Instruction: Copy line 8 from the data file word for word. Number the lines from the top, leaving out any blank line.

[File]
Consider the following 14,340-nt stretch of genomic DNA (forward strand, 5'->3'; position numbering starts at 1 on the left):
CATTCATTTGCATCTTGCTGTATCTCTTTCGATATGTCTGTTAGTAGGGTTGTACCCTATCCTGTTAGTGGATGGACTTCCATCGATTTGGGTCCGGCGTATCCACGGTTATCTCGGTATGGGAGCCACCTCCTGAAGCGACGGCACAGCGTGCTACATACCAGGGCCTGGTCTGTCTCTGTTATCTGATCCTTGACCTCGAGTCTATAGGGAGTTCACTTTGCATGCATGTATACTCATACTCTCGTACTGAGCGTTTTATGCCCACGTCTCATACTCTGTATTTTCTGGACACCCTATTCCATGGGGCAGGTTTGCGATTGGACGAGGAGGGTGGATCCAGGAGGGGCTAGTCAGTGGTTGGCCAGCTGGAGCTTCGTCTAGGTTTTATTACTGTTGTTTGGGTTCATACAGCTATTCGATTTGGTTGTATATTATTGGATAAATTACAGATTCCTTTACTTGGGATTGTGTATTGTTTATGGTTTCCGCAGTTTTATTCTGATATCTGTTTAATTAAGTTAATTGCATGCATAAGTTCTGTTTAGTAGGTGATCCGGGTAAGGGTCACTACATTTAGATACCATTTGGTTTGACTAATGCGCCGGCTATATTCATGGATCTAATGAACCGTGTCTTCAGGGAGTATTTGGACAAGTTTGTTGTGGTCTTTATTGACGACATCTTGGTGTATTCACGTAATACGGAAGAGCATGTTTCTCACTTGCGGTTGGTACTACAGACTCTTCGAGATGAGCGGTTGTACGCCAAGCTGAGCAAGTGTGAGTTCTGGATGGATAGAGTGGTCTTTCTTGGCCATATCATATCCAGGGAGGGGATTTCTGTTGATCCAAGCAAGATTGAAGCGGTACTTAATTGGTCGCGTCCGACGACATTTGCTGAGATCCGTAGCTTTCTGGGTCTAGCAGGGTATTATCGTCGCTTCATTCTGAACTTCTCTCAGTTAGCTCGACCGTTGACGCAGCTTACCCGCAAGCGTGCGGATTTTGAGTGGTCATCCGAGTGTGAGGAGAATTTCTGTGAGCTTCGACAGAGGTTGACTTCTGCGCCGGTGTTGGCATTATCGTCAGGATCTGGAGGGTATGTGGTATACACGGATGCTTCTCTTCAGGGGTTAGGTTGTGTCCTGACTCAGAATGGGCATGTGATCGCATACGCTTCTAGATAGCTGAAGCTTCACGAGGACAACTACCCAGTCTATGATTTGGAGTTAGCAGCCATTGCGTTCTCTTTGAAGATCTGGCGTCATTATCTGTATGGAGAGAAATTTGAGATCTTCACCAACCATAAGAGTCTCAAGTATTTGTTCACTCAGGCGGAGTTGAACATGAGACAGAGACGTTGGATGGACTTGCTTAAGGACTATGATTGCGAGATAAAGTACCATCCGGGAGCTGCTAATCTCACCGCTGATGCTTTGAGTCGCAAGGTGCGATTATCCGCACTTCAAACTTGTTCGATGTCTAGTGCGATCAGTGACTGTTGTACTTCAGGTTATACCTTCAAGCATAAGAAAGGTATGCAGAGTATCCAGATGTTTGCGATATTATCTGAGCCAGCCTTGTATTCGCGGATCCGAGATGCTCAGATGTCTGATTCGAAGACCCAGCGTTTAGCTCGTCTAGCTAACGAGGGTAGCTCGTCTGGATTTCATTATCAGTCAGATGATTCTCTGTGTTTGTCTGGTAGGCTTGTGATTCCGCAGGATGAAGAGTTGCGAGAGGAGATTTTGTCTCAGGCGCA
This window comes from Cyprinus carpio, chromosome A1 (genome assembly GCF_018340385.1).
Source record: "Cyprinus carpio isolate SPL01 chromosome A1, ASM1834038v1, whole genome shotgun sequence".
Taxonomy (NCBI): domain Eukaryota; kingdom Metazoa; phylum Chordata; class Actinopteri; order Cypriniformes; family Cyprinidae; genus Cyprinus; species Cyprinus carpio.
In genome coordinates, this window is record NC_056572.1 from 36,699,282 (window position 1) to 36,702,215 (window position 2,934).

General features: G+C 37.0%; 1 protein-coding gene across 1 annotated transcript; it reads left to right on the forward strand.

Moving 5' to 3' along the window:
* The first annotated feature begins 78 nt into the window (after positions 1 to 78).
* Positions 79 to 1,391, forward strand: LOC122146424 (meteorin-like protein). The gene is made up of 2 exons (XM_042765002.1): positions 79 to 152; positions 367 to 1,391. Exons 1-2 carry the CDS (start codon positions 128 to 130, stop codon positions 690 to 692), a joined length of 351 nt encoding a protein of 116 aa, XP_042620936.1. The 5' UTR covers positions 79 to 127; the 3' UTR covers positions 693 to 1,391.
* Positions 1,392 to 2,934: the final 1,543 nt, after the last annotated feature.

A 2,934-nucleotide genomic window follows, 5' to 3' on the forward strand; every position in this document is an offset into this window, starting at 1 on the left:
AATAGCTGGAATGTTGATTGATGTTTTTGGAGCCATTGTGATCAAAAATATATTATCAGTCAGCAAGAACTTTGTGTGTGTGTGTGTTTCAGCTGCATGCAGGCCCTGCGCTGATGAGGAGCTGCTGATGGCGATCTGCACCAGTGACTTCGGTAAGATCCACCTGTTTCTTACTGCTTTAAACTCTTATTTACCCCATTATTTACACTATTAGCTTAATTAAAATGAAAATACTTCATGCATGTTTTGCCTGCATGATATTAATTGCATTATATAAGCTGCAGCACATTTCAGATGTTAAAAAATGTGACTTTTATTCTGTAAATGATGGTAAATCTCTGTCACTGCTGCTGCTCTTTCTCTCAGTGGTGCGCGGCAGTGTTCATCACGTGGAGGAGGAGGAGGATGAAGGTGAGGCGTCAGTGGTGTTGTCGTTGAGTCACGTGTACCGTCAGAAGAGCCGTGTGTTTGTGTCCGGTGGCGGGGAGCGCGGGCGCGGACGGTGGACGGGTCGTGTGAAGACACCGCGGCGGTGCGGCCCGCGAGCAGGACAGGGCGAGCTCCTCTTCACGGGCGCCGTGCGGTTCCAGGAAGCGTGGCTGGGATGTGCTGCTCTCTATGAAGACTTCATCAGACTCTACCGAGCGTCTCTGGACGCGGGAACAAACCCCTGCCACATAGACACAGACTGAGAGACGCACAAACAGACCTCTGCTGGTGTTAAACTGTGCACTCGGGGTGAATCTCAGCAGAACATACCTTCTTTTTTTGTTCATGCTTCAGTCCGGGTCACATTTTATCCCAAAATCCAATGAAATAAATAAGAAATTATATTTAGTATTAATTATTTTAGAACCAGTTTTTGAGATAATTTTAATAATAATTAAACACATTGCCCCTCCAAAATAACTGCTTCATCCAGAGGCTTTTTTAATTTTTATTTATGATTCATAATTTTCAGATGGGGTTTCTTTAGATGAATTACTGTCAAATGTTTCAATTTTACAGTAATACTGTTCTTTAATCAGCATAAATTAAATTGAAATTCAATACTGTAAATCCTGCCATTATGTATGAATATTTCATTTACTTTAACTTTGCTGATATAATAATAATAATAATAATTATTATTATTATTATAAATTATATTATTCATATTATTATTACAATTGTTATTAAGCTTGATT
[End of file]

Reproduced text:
Moving 5' to 3' along the window: